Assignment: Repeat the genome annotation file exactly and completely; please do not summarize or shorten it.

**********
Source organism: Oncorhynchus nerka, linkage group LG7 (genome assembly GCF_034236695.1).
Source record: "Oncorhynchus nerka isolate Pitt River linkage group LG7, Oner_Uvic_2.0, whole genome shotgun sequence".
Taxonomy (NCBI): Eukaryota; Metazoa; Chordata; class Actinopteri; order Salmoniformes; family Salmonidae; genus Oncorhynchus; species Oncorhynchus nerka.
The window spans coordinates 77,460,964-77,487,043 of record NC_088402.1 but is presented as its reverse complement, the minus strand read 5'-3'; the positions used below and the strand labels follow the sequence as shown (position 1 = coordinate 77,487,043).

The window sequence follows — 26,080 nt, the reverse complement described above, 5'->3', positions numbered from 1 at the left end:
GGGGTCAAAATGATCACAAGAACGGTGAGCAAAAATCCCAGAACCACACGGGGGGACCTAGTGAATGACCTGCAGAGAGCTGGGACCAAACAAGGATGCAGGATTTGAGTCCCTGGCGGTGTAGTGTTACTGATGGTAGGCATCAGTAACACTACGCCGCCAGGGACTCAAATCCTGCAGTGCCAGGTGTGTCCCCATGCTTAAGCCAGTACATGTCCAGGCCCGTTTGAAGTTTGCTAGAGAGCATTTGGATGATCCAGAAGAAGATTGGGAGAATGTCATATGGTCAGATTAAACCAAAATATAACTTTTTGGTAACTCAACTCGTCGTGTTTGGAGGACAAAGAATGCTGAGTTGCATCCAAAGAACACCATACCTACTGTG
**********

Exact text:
Source organism: Oncorhynchus nerka, linkage group LG7 (genome assembly GCF_034236695.1).
Source record: "Oncorhynchus nerka isolate Pitt River linkage group LG7, Oner_Uvic_2.0, whole genome shotgun sequence".
Taxonomy (NCBI): Eukaryota; Metazoa; Chordata; class Actinopteri; order Salmoniformes; family Salmonidae; genus Oncorhynchus; species Oncorhynchus nerka.
The window spans coordinates 77,460,964-77,487,043 of record NC_088402.1 but is presented as its reverse complement, the minus strand read 5'-3'; the positions used below and the strand labels follow the sequence as shown (position 1 = coordinate 77,487,043).

The window sequence follows — 26,080 nt, the reverse complement described above, 5'->3', positions numbered from 1 at the left end:
GGGGTCAAAATGATCACAAGAACGGTGAGCAAAAATCCCAGAACCACACGGGGGGACCTAGTGAATGACCTGCAGAGAGCTGGGACCAAACAAGGATGCAGGATTTGAGTCCCTGGCGGTGTAGTGTTACTGATGGTAGGCATCAGTAACACTACGCCGCCAGGGACTCAAATCCTGCAGTGCCAGGTGTGTCCCCATGCTTAAGCCAGTACATGTCCAGGCCCGTTTGAAGTTTGCTAGAGAGCATTTGGATGATCCAGAAGAAGATTGGGAGAATGTCATATGGTCAGATTAAACCAAAATATAACTTTTTGGTAACTCAACTCGTCGTGTTTGGAGGACAAAGAATGCTGAGTTGCATCCAAAGAACACCATACCTACTGTG